by Linda Fox
Assistant Priest at St Matthew, Croydon

Assistant Area Dean for Croydon Central


Like me, I suspect many have read or heard a lot about asylum seekers in the UK during the last year.  Croydon certainly has its fair share and the Croydon Refugee Day Centre (CRDC) has been working really hard to try and meet some of the needs of these guests in our country during the pandemic.

In ‘normal’ times, CRDC opens once a week in a church hall to provide hospitality and the opportunity for people to socialise together, speak their own languages, share a meal and collect items needed.  It also allows signposting to agencies that can assist them.  Additionally, the volunteers run sessions at one of the hostels in Croydon providing basic English, playtime and creativity for children and communal singing.

‘When an alien resides with you in your land, you shall not oppress the alien. The alien who resides with you shall be to you as the citizen among you; you shall love the alien as yourself, for you were aliens in the land of Egypt: I am the Lord your God.’ (Lev 19:33-34)

One local church has opened up its centre and, working with the Mothers’ Union, is providing English lessons for adults.  This is an amazing way to welcome the stranger in our community.  Our asylum seekers have little or no money, travel is difficult and having an opportunity to learn in a local church that is walking distance from their accommodation is a huge blessing to their lives and improves their opportunities of settling quickly in this country.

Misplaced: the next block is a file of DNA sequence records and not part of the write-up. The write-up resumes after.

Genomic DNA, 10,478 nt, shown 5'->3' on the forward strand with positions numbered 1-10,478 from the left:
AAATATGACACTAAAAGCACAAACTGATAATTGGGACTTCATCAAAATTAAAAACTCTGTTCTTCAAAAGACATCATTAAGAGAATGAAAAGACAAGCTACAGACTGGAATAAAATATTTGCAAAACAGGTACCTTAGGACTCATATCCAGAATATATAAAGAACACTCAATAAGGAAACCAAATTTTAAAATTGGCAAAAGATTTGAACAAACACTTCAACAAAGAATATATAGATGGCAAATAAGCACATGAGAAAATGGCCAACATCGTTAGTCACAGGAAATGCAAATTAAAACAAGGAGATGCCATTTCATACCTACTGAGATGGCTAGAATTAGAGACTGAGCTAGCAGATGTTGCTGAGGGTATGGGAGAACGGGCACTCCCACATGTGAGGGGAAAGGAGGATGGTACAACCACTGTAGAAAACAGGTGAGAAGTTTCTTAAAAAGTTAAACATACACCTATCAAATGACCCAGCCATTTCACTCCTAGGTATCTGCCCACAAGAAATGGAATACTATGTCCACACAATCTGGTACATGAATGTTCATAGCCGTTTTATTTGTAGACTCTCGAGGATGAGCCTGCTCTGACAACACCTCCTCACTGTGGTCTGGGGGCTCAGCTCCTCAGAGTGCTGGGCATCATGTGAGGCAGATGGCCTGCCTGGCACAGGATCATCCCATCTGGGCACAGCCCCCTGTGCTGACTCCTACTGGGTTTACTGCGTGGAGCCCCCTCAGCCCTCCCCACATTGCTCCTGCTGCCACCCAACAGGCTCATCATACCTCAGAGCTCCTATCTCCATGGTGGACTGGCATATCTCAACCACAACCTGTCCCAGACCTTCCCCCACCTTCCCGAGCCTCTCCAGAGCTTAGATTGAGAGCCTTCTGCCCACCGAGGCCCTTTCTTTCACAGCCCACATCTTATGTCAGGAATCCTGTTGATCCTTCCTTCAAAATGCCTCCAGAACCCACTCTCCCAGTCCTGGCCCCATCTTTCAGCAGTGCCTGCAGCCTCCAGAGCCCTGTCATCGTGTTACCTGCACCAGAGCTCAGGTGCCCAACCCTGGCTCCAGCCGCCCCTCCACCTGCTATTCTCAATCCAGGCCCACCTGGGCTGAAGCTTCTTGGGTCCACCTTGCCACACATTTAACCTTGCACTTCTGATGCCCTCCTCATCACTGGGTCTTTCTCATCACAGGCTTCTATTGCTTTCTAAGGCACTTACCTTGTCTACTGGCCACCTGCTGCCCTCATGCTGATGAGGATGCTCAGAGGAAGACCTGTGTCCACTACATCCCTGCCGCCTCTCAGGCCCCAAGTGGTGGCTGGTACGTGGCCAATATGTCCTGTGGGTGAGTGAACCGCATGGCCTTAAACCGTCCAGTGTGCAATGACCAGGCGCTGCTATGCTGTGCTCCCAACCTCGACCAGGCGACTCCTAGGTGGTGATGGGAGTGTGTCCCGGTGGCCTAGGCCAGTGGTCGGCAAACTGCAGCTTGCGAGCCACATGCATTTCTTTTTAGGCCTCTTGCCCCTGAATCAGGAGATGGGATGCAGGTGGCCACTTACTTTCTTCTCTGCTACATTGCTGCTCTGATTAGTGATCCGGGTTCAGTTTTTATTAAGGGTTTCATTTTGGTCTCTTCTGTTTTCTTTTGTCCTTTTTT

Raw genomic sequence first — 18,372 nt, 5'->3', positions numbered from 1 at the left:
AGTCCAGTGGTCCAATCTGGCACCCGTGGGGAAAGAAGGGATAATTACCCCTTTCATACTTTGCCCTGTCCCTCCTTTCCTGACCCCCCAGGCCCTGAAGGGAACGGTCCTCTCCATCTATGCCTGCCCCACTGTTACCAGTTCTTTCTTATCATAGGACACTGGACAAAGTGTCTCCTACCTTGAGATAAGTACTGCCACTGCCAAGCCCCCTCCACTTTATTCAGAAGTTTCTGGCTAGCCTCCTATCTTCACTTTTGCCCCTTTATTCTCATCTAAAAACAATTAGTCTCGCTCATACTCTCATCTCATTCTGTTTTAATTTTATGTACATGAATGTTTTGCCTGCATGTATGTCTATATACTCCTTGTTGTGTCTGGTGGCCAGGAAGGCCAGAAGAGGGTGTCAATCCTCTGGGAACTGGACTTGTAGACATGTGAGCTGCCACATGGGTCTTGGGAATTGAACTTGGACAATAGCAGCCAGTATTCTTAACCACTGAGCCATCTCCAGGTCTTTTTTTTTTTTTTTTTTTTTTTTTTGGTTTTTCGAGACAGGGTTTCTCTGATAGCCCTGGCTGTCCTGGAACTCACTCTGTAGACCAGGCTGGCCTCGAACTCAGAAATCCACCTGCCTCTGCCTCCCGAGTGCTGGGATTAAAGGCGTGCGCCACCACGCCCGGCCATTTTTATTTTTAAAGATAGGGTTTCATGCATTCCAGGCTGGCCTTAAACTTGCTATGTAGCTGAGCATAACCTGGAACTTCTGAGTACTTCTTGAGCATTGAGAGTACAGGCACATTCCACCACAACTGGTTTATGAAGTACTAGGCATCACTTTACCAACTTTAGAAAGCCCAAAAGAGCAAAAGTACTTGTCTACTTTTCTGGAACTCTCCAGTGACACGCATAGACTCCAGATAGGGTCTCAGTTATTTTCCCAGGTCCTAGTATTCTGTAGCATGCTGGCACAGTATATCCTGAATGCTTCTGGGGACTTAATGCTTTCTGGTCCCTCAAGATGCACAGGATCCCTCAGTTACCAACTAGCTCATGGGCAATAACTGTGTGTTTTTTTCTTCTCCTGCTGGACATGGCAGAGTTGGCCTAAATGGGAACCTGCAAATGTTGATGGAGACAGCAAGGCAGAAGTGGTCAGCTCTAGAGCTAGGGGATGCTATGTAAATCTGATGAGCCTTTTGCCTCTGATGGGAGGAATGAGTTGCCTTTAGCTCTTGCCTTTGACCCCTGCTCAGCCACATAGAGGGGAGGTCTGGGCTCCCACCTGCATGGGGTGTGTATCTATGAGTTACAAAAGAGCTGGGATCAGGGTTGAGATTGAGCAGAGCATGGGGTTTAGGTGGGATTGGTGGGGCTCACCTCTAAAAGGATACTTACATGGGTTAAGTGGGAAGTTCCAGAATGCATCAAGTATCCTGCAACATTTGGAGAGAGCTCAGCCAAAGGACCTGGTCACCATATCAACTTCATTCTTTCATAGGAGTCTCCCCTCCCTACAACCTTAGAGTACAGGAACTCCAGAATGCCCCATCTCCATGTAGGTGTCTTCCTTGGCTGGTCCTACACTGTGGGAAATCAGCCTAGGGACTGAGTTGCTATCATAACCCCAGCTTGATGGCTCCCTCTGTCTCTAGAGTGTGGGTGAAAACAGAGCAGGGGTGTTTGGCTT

One of the first asylum seekers I met was Brian (not his real name).  He had no English, walked in to the church and wept.  He obviously had a problem, but couldn’t communicate.  We discovered that he spoke German and found a German-speaking congregation member to speak to him on the phone.  When I handed him the phone and he could finally communicate, his whole body relaxed visibly – something I will never forget.  From that point on we were able to communicate and offer assistance to his family.  The family were Christian converts from Islam, persecuted in their home country and unable to work and had fled for their lives through a system of ‘underground’ churches and an agent paid for by their families.  They had no control over their country of destination.  The day we baptised them was one of the most joyous days of my ministry.

There is no judgement in this work – that is for the authorities.  What churches do is to offer the love of Christ openly to everyone  –  the importance of this during the pandemic has been immeasurable.  Families living in very small rooms, no cooking facilities, no space for children to play, communal areas closed – they need to know they are not forgotten.  Churches are ideally placed to support the work of organisations such as the CRDC and to enrich the lives of those who have fled from the most horrendous circumstances.

We are still discovering families left alone in places.  We recently discovered a young man and his child, who has Down’s syndrome alone in a hostel.  No spoken English and they had been here for nearly 6 months having spent 2 years journeying from their home country.  If churches can’t help to get these children the school places they need, nobody else will.  The difference we can make to a traumatised child in a strange country, unstimulated through learning or game playing for a long time is amazing.

If you would like more information about how to help asylum seekers and refugees, please look at our tips sheet which has lots of very practical information and suggestions.


Testing for Refugee week 2022:

Please click on the image below to view the the infographic, and then click again to zoom in further.

Pathways to Protection

Church communities creating stories of welcome, Refugee Week 2022